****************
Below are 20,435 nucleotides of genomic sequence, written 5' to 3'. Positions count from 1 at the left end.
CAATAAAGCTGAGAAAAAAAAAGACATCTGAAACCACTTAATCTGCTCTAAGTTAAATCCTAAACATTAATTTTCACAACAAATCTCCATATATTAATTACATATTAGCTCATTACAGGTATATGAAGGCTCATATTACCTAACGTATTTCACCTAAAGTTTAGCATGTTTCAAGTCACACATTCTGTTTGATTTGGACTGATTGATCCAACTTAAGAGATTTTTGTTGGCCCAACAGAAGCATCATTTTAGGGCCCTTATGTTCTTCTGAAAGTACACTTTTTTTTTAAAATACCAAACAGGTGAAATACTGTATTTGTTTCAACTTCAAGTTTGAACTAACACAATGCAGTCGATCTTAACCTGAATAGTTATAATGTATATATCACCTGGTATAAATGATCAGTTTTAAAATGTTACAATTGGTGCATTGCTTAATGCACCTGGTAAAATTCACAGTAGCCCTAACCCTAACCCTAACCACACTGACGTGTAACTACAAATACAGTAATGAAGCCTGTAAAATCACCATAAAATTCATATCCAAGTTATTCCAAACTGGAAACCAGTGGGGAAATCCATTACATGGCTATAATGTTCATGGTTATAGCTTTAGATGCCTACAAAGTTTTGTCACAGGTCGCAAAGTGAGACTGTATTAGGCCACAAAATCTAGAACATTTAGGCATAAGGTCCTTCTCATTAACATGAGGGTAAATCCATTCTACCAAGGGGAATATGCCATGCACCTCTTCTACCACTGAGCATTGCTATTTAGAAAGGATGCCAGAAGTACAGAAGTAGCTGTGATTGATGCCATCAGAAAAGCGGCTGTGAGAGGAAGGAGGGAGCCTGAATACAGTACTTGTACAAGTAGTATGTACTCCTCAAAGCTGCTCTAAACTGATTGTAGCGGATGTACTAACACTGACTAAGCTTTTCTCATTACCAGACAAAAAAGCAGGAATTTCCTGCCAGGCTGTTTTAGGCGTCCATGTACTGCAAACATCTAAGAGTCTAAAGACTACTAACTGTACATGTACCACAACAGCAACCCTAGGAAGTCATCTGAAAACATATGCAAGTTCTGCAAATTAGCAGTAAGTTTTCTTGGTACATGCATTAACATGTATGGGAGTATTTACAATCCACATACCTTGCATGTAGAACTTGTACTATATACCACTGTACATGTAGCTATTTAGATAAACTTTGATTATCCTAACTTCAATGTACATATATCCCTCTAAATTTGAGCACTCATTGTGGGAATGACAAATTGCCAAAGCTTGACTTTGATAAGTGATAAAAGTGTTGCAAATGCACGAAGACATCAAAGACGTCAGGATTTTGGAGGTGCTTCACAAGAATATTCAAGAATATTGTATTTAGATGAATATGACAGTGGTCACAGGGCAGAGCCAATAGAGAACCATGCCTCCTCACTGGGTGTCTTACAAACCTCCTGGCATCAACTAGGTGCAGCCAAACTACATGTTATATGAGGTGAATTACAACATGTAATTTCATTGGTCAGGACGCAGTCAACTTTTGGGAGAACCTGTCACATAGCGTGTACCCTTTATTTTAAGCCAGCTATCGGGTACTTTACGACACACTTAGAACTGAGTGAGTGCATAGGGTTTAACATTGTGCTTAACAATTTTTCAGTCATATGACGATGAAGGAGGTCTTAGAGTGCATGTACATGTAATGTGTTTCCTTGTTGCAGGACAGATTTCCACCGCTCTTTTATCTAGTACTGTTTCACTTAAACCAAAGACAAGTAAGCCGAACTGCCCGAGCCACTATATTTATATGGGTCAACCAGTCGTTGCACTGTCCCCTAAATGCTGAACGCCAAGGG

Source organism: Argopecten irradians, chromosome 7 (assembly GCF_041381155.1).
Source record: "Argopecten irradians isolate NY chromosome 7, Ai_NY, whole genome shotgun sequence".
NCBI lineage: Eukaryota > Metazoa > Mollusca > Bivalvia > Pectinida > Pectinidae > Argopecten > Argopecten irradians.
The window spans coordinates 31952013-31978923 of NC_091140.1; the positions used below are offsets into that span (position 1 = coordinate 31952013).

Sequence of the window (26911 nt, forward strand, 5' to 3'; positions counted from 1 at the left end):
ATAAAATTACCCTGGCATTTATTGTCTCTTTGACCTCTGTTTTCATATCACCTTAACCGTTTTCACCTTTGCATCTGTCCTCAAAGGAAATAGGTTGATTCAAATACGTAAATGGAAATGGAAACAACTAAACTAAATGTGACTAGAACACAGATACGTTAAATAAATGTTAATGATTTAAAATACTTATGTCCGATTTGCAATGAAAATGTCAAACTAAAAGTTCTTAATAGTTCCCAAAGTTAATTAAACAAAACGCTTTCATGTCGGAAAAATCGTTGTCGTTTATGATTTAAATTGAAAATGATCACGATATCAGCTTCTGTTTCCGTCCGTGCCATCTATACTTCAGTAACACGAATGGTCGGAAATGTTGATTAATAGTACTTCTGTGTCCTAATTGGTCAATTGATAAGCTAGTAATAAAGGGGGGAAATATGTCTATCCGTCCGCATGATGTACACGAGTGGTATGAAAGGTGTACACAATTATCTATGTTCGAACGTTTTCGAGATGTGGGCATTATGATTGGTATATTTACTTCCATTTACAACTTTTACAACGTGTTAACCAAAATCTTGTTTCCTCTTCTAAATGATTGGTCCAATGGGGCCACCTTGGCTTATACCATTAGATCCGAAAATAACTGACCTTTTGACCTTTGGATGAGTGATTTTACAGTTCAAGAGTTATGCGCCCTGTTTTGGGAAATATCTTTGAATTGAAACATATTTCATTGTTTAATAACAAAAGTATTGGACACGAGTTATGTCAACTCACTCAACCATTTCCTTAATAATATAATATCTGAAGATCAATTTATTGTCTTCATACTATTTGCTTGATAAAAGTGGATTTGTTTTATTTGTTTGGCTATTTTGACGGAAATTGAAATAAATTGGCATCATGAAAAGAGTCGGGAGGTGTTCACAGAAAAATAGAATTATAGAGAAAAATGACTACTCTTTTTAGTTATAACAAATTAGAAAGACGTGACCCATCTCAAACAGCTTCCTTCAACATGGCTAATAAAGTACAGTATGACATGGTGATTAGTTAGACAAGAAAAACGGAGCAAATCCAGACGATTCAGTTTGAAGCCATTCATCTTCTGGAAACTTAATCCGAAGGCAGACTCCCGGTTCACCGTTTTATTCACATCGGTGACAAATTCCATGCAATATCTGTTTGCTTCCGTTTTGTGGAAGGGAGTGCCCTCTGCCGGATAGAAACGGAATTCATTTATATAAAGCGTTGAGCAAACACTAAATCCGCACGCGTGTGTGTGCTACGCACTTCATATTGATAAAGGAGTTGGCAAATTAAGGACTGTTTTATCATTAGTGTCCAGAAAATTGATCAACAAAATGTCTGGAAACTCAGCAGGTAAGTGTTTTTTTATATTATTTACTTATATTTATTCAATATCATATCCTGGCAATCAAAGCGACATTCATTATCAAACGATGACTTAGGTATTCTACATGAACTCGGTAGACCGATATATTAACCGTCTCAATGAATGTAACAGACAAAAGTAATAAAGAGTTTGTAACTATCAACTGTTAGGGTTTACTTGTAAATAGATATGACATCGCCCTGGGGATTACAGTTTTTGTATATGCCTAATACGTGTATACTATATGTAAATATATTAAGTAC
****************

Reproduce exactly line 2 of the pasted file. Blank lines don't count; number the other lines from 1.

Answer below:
CAATAAAGCTGAGAAAAAAAAAGACATCTGAAACCACTTAATCTGCTCTAAGTTAAATCCTAAACATTAATTTTCACAACAAATCTCCATATATTAATTACATATTAGCTCATTACAGGTATATGAAGGCTCATATTACCTAACGTATTTCACCTAAAGTTTAGCATGTTTCAAGTCACACATTCTGTTTGATTTGGACTGATTGATCCAACTTAAGAGATTTTTGTTGGCCCAACAGAAGCATCATTTTAGGGCCCTTATGTTCTTCTGAAAGTACACTTTTTTTTTAAAATACCAAACAGGTGAAATACTGTATTTGTTTCAACTTCAAGTTTGAACTAACACAATGCAGTCGATCTTAACCTGAATAGTTATAATGTATATATCACCTGGTATAAATGATCAGTTTTAAAATGTTACAATTGGTGCATTGCTTAATGCACCTGGTAAAATTCACAGTAGCCCTAACCCTAACCCTAACCACACTGACGTGTAACTACAAATACAGTAATGAAGCCTGTAAAATCACCATAAAATTCATATCCAAGTTATTCCAAACTGGAAACCAGTGGGGAAATCCATTACATGGCTATAATGTTCATGGTTATAGCTTTAGATGCCTACAAAGTTTTGTCACAGGTCGCAAAGTGAGACTGTATTAGGCCACAAAATCTAGAACATTTAGGCATAAGGTCCTTCTCATTAACATGAGGGTAAATCCATTCTACCAAGGGGAATATGCCATGCACCTCTTCTACCACTGAGCATTGCTATTTAGAAAGGATGCCAGAAGTACAGAAGTAGCTGTGATTGATGCCATCAGAAAAGCGGCTGTGAGAGGAAGGAGGGAGCCTGAATACAGTACTTGTACAAGTAGTATGTACTCCTCAAAGCTGCTCTAAACTGATTGTAGCGGATGTACTAACACTGACTAAGCTTTTCTCATTACCAGACAAAAAAGCAGGAATTTCCTGCCAGGCTGTTTTAGGCGTCCATGTACTGCAAACATCTAAGAGTCTAAAGACTACTAACTGTACATGTACCACAACAGCAACCCTAGGAAGTCATCTGAAAACATATGCAAGTTCTGCAAATTAGCAGTAAGTTTTCTTGGTACATGCATTAACATGTATGGGAGTATTTACAATCCACATACCTTGCATGTAGAACTTGTACTATATACCACTGTACATGTAGCTATTTAGATAAACTTTGATTATCCTAACTTCAATGTACATATATCCCTCTAAATTTGAGCACTCATTGTGGGAATGACAAATTGCCAAAGCTTGACTTTGATAAGTGATAAAAGTGTTGCAAATGCACGAAGACATCAAAGACGTCAGGATTTTGGAGGTGCTTCACAAGAATATTCAAGAATATTGTATTTAGATGAATATGACAGTGGTCACAGGGCAGAGCCAATAGAGAACCATGCCTCCTCACTGGGTGTCTTACAAACCTCCTGGCATCAACTAGGTGCAGCCAAACTACATGTTATATGAGGTGAATTACAACATGTAATTTCATTGGTCAGGACGCAGTCAACTTTTGGGAGAACCTGTCACATAGCGTGTACCCTTTATTTTAAGCCAGCTATCGGGTACTTTACGACACACTTAGAACTGAGTGAGTGCATAGGGTTTAACATTGTGCTTAACAATTTTTCAGTCATATGACGATGAAGGAGGTCTTAGAGTGCATGTACATGTAATGTGTTTCCTTGTTGCAGGACAGATTTCCACCGCTCTTTTATCTAGTACTGTTTCACTTAAACCAAAGACAAGTAAGCCGAACTGCCCGAGCCACTATATTTATATGGGTCAACCAGTCGTTGCACTGTCCCCTAAATGCTGAACGCCAAGGG